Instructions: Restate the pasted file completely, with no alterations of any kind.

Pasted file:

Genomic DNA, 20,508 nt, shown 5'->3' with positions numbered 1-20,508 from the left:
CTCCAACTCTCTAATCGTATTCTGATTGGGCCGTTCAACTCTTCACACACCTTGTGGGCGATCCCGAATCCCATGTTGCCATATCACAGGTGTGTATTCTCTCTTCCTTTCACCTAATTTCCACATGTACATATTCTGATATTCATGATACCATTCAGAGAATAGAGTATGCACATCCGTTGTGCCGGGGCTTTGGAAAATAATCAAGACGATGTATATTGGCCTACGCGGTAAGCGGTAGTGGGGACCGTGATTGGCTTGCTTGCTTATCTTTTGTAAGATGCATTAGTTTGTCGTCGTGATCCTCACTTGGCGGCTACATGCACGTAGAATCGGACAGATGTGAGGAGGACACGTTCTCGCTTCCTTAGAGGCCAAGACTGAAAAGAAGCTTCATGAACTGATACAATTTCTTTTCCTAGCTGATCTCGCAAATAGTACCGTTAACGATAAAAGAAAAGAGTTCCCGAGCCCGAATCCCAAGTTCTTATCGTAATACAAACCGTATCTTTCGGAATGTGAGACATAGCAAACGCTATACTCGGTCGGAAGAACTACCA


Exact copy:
Genomic DNA, 20,508 nt, shown 5'->3' with positions numbered 1-20,508 from the left:
CTCCAACTCTCTAATCGTATTCTGATTGGGCCGTTCAACTCTTCACACACCTTGTGGGCGATCCCGAATCCCATGTTGCCATATCACAGGTGTGTATTCTCTCTTCCTTTCACCTAATTTCCACATGTACATATTCTGATATTCATGATACCATTCAGAGAATAGAGTATGCACATCCGTTGTGCCGGGGCTTTGGAAAATAATCAAGACGATGTATATTGGCCTACGCGGTAAGCGGTAGTGGGGACCGTGATTGGCTTGCTTGCTTATCTTTTGTAAGATGCATTAGTTTGTCGTCGTGATCCTCACTTGGCGGCTACATGCACGTAGAATCGGACAGATGTGAGGAGGACACGTTCTCGCTTCCTTAGAGGCCAAGACTGAAAAGAAGCTTCATGAACTGATACAATTTCTTTTCCTAGCTGATCTCGCAAATAGTACCGTTAACGATAAAAGAAAAGAGTTCCCGAGCCCGAATCCCAAGTTCTTATCGTAATACAAACCGTATCTTTCGGAATGTGAGACATAGCAAACGCTATACTCGGTCGGAAGAACTACCA